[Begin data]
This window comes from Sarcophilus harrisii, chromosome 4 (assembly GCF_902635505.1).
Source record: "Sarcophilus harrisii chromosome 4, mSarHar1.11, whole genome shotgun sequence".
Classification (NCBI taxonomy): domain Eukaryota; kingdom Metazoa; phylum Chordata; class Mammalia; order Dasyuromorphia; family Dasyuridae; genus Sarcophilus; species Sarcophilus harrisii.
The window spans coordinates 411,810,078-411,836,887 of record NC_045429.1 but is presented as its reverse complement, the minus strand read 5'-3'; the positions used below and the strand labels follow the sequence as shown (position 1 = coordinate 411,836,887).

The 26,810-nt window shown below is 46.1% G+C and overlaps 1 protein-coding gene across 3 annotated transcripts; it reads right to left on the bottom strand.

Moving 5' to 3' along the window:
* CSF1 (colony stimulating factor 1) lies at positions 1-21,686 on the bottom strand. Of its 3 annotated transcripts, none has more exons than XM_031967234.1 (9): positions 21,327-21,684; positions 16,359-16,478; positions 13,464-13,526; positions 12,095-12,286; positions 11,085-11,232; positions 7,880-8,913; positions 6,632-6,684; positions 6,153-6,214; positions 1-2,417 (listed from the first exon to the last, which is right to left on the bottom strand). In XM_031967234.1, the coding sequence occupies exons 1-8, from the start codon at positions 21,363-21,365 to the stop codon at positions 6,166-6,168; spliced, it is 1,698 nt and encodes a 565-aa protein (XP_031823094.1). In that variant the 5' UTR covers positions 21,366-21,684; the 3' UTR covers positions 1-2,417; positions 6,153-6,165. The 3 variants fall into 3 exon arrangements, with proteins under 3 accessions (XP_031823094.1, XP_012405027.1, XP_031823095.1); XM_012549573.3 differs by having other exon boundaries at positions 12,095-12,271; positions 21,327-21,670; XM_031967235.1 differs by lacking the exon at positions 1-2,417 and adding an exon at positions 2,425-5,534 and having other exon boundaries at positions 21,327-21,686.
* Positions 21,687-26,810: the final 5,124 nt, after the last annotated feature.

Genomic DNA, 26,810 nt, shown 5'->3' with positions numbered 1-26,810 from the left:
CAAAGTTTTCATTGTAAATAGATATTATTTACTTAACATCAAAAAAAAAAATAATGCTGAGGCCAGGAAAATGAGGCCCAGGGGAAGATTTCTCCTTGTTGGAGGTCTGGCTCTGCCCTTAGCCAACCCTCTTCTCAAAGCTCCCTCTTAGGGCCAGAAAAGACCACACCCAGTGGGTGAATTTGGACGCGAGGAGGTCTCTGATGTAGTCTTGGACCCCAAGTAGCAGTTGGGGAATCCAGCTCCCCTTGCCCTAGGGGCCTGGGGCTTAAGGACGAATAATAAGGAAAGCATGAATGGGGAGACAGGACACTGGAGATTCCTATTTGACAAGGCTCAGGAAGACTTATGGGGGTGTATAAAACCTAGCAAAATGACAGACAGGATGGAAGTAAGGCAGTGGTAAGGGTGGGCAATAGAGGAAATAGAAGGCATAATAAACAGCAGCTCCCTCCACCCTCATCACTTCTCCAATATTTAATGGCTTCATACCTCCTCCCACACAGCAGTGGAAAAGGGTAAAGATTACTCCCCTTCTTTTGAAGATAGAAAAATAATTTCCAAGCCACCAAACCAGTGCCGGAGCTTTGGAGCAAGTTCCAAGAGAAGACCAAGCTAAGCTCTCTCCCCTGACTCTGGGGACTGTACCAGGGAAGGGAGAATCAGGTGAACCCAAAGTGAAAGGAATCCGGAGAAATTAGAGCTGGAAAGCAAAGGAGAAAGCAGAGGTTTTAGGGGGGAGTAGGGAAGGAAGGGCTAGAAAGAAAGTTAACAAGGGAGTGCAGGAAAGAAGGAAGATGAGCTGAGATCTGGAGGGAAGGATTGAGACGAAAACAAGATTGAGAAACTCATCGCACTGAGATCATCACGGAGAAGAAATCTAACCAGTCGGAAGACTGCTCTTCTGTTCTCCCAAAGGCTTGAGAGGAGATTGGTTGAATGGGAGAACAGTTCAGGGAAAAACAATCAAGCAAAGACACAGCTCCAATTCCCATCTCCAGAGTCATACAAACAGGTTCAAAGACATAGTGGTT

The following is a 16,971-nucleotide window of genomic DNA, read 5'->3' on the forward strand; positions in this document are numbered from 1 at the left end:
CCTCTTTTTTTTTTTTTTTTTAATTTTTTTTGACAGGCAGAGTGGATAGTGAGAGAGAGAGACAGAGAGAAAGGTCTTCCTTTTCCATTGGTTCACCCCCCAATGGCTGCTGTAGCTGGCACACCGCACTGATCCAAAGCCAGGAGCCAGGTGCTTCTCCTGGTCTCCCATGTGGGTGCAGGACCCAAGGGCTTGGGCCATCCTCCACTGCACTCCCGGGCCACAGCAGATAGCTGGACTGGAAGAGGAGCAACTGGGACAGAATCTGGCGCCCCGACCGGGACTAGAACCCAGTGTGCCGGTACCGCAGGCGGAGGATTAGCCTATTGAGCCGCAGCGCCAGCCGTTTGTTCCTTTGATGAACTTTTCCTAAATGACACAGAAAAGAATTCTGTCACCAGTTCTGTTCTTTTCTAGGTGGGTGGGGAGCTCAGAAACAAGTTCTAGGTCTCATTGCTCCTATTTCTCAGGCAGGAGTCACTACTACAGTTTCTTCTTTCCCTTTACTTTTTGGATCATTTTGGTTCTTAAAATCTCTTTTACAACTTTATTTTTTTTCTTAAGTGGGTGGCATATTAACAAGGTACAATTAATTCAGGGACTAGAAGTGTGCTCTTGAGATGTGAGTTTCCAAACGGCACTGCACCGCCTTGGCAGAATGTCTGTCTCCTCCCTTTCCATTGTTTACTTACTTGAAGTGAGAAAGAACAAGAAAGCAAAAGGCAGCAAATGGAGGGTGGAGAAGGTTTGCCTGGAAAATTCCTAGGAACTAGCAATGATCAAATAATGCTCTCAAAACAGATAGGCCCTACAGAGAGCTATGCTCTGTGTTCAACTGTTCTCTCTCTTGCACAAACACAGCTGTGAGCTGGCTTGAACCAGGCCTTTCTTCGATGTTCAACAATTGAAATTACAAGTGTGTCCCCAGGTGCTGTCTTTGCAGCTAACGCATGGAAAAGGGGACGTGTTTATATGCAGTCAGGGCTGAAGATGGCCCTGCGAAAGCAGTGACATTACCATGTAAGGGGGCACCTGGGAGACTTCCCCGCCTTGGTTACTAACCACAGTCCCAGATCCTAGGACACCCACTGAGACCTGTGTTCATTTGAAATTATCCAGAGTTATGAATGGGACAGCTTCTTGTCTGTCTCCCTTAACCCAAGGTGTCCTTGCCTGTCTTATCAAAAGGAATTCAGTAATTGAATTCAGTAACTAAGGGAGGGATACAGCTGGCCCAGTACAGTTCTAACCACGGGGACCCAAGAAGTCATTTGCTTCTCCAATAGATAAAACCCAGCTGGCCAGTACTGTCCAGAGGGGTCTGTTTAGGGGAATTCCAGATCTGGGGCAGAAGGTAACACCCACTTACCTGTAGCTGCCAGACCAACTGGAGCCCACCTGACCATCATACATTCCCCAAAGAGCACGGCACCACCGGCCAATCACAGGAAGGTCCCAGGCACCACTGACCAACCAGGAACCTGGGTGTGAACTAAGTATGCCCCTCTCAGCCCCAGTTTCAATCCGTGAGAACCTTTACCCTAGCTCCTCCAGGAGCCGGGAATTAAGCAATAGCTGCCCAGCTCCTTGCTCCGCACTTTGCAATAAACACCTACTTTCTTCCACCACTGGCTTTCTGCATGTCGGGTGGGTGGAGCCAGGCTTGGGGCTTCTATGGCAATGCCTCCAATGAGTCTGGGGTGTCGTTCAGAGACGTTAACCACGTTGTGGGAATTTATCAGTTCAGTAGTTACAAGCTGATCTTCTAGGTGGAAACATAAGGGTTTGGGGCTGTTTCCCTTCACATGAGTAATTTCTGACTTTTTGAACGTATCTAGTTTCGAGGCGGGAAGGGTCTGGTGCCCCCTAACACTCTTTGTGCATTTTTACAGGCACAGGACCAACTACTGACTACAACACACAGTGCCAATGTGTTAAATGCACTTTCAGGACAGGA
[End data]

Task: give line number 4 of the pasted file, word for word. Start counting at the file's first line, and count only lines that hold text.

The window spans coordinates 411,810,078-411,836,887 of record NC_045429.1 but is presented as its reverse complement, the minus strand read 5'-3'; the positions used below and the strand labels follow the sequence as shown (position 1 = coordinate 411,836,887).